Epic day

Quick update, more to come.

I rode my bike.
Hit triple figures.
Now sat with my feet up with the tour on.

Speak later




I have a project.

It’s ambitious and something I have yet to try.

You will hear parts of it in the coming months.

But you will have to guess what parts are included.

I hope to share the results with you in the new year.


A niggling thought has been consuming the very depths of the back of my mind for the passing months. “Has my sight deteriorated as a result of my eye ulcer and infection?”

Well, a couple of weeks ago I plucked up the courage and called the opticians. I had to wait due to work and personal commitments, but tonight I arrived to receive the inevitable news.

Well I did until it was pointed out to me I was in the wrong opticians… my eyesight can’t be that bad surely?!

After an initial assessment on a weird electronic contraption, the eye test started in ernest.

30 minutes of felting graduated lenses later and examinations of the back of my eye the results were presented.

You have a substantial scar on your eye.
You do have a prescription and we can offer you glasses.


I don’t think they are necessary given how little the prescription is.

Good news. So for now I am glasses free and will continue to live life unaided.

It’s all a load of numbers

Statistics. Sport is getting flooded by them.
Whether its pundits looking at passes completed to 1000th second differences in the hundred meters, we are getting number obsessed.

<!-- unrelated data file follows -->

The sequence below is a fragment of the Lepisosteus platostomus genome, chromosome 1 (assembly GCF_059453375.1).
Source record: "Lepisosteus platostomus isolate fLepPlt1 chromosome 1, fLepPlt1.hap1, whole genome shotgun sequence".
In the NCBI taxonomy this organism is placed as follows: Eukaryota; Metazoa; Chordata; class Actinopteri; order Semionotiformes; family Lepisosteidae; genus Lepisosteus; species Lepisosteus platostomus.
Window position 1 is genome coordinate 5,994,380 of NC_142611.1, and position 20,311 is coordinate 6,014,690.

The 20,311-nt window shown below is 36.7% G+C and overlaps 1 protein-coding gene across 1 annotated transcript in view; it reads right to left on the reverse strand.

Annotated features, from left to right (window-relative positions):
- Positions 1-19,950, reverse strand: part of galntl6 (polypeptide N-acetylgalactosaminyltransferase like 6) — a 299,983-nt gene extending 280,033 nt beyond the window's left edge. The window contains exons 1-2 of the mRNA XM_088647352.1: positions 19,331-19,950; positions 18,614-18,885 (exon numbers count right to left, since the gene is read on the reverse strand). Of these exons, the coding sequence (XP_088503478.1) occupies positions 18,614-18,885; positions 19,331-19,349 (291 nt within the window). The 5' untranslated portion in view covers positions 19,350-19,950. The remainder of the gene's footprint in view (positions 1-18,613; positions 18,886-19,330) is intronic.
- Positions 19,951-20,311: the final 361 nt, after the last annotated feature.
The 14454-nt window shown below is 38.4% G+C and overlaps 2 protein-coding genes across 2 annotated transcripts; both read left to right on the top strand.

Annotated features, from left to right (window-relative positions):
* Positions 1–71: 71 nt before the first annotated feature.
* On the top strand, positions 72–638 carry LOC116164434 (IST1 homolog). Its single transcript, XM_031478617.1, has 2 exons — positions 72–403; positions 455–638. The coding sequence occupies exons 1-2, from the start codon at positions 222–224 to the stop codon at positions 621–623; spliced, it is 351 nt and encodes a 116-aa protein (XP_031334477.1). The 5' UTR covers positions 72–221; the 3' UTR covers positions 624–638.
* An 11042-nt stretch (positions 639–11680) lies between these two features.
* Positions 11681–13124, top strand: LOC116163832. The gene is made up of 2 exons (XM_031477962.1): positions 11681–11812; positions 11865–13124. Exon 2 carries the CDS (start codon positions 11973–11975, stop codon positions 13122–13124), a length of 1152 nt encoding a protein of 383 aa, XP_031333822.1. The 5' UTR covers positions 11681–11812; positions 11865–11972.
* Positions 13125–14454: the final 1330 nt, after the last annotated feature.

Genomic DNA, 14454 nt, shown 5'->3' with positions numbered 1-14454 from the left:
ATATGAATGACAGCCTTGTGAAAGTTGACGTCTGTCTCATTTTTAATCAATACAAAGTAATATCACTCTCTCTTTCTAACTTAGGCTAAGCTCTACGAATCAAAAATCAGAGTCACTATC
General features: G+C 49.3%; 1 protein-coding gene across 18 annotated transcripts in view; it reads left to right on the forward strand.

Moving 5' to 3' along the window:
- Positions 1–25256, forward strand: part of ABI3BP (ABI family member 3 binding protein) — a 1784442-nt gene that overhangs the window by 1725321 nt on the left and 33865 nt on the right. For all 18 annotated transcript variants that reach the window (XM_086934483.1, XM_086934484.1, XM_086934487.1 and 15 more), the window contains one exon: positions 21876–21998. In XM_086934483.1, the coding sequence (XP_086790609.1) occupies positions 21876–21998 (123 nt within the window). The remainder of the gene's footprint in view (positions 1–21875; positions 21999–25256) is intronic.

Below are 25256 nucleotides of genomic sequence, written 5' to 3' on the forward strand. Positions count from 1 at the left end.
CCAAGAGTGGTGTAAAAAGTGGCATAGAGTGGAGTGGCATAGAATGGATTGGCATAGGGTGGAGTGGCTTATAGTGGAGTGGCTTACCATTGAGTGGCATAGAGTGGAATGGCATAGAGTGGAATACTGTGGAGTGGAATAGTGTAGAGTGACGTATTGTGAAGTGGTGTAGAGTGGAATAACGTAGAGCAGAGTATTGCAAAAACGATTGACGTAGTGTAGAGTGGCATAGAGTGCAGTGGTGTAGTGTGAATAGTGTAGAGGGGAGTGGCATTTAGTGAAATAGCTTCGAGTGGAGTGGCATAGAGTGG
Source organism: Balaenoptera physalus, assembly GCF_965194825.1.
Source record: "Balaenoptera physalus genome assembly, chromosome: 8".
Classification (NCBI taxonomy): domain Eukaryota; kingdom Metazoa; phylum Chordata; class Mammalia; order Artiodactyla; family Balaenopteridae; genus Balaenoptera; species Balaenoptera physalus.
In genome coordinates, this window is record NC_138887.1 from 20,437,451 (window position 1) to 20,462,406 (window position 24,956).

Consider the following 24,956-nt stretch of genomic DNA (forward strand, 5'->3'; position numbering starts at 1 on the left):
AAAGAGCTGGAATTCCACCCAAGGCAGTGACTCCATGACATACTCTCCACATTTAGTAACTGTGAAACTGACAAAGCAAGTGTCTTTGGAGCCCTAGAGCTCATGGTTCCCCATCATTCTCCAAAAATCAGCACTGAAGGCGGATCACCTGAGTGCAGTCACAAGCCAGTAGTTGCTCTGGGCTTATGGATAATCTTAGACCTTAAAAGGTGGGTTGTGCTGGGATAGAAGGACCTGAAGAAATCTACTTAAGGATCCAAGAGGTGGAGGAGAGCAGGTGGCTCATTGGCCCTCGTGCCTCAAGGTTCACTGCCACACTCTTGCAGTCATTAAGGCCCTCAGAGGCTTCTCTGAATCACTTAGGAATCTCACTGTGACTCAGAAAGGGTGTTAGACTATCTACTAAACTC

From apps to bespoke watches, the modern day athlete and enthusiast can monitor everything from their heart rate and cadence, to their speed and distance. But what does this mean?

A more scientific approach, but a detachment from listening to their body. Reading computers can only do so much. Listening to the body is vital. Preempting and reacting to hydration, nutrition and stress can make the difference from finish an event or training session.

On Saturdays ride I realised I was looking at the numbers too much. I was overanalysing every digit, paying a 3 inch touch screen far too much attention. Turning it off would not have been beneficial, as the average data is useful for reference. So instead, I used the sat nav option to show me the road ahead, and after some initial caving ins, adjusted myself to the new experience.

Put simply. It works.
Your attention is more about the experience of what is around you and your riding, rather than what is my speed running at.

But! I forgot to press start on the return leg and therefore missed 15 miles of data. Grr!!

Seems it’s hard to ignore the numbers.

Grinding out progress

Today was an odd day (Saturday).

I had completed my first real exercise in a week, after the heat and noise of London destroyed any notion of sleep when I was staying at my girlfriends last weekend, and heat and hayfever hit me hard in the week.

I rode 28.1 miles after work on Friday. Epic winds attacked for the entire duration, making it a challenging and sapping ride. In my naivety I thought I would be able to run and cyle the following day. After all, there’s not log left. Time is of the essence.

So I awoke with stif heavy legs and feeling weak. Right, forget running. My nutrition post ride had not been optimal as I hadn’t eaten till half 10 at night and so therefore tried not to go to heavy. I didn’t pay off.